As Thanksgiving approaches, state officials this week reiterated their calls for people to gather with only their household members around the table, pitching a small-scale celebration as a sacrifice that will help ensure many holidays to come with safe and healthy loved ones.
Public Health Commissioner Dr. Monica Bharel said she’s “very worried that Thanksgiving could lead to many super-spreader events, and Gov. Baker cautioned that, with case counts climbing and a field hospital under construction, Massachusetts residents «can›t afford to do Thanksgiving and the holidays the same way we›ve done it in years past.
A new #GetBackMass public awareness campaign aims to underscore the message that taking precautions like social distancing, mask-wearing, and getting tested is the best way to get back to the things people love – sporting events, concerts, dates, birthday parties and family activities, to name a few cited in the ads – sometime in the future.
While case numbers continue to climb nationally — and in Massachusetts, where 1,785 new cases were logged Monday — a recent string of promising trial results have raised hopes for a vaccine that could bring about an end to the pandemic. A Massachusetts High Technology Council presentation said testing will be key until a vaccination program is ready.
There are currently 40,202 active cases of Covid-19 in Massachusetts, according to the Department of Public Health, which reported 18 new deaths on Monday among confirmed coronavirus patients, bringing the pandemic’s death toll to 10,299, or 10,531 when the 232 deaths among people with probable cases are added in. More than 7.9 million tests have now been administered in Massachusetts, and the seven-day average positivity rate stands at 3.06 percent, or 4.82 percent when higher education-related tests are excluded.
“We are in the midst of a surge in cases, there is community transmission across the commonwealth, and we are standing up at least one field hospital to treat a crush of ill patients,” Baker said at a Monday press conference.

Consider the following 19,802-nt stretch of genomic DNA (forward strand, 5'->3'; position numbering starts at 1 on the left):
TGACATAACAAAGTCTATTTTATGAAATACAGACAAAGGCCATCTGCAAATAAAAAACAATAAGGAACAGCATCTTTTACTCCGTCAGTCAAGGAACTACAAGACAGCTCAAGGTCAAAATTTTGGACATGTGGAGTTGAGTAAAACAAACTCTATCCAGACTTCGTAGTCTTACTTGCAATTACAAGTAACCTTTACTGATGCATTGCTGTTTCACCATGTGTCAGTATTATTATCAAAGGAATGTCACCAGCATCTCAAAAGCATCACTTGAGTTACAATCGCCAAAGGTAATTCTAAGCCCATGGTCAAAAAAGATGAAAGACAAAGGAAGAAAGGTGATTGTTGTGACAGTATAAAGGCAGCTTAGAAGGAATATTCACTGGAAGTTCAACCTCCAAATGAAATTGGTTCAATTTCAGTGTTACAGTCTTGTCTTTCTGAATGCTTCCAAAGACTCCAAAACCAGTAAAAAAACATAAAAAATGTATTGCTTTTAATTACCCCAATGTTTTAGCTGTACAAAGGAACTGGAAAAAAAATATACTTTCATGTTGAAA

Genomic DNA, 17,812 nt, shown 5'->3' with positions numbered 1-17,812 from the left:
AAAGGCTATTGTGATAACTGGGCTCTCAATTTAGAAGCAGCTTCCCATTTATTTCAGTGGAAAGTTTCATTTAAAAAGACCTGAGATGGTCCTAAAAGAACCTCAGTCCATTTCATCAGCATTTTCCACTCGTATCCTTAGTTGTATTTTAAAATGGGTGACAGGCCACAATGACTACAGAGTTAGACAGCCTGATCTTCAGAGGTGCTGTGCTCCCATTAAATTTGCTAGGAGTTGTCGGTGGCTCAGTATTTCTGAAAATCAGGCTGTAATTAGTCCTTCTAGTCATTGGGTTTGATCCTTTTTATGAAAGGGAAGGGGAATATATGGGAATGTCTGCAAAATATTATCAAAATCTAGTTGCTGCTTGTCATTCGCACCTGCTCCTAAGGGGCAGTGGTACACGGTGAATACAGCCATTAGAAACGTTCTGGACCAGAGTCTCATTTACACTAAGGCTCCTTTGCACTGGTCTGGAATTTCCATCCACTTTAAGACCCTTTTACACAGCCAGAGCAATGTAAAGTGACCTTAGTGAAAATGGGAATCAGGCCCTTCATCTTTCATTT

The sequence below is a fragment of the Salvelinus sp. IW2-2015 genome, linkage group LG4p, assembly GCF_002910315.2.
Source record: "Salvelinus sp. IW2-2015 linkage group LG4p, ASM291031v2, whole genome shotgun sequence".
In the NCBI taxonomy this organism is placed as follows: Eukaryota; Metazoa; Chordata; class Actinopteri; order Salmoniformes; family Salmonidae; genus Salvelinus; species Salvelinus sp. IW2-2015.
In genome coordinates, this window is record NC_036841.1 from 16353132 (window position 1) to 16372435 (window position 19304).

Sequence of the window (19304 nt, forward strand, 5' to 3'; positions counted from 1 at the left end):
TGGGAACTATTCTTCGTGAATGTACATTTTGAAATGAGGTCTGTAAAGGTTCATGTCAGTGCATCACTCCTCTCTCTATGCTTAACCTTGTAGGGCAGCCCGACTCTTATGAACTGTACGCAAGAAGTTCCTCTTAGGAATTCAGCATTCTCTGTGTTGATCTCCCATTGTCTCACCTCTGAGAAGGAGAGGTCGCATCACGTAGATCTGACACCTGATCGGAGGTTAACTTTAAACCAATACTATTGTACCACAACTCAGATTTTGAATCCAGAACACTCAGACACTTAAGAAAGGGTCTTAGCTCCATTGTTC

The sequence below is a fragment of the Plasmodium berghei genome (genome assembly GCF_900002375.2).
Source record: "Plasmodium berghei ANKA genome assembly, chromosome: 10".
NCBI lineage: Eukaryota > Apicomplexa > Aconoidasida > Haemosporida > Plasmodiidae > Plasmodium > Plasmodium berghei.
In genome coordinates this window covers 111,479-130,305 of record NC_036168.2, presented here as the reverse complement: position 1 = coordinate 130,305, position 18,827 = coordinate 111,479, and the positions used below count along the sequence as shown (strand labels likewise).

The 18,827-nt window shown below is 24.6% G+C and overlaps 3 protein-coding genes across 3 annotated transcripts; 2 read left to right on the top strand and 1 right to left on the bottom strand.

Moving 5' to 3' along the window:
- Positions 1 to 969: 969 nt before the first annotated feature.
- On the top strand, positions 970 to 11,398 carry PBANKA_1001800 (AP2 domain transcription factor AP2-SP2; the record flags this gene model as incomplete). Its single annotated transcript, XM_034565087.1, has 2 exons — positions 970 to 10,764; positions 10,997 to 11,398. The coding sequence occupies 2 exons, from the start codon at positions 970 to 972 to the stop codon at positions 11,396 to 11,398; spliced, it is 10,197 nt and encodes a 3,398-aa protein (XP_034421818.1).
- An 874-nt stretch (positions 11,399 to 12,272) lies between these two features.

Massachusetts caps indoor gatherings at 10 people, and mandates that visitors from anywhere but Vermont and Hawaii, including returning college students and Bay Staters coming back from their own holiday trips, self-isolate for two weeks or test negative for the highly infectious virus.
Last week, the Department of Public Health removed New Hampshire and Maine from a list of lower-risk states exempt from that policy. The change could have major impacts on holiday travel, as those who may have planned trips to either of the two border states must now factor in quarantines or tests or else expose themselves, if caught not following the restrictions, to potential fines of $500 per day.
Numbers from AAA and the US Transportation Security Administration indicate more people are traveling than has become the recent norm, but in numbers below pre-pandemic levels. AAA projections from Nov. 12 showed 50 million people expected to travel on Thanksgiving, down from 55 million in 2019.
The TSA screened 1,047,934 travelers throughout the country on Sunday, less than half the 2,321,546 recorded the same weekday last year. Sunday marked only the third time since March that the total number of travelers had exceeded one million, along with Fri., Nov. 20, and Sun., Oct. 18.
Baker said the fact that TSA numbers are lower than they’d normally be pre-Thanksgiving “implies that the message that’s been delivered by folks like us and by many others across the country has clearly resonated with many people,” and said he hopes those who do travel take precautions like wearing masks.
The Massachusetts Health and Hospital Association circulated a letter on Monday, signed by nearly 100 chief medical officers and chief nursing officers from across the state, urging people to think carefully about Thanksgiving by keeping gatherings small, setting up meal tables to allow for distance, celebrating outside when possible, and staying mindful of seniors and those with chronic conditions.
“Throughout the pandemic, we have often been asked how people can support our caregivers as they combat Covid-19 with compassion and bravery,” they wrote. “Wearing a mask and avoiding large gatherings is the greatest gift you can give.”
Baker has said he’s limiting his Thanksgiving festivities to his immediate family, and Bharel said her family made the decision to have everyone celebrate in their own households, in lieu of a tradition that involves people from ages 5 to 82 traveling to Massachusetts from six different states.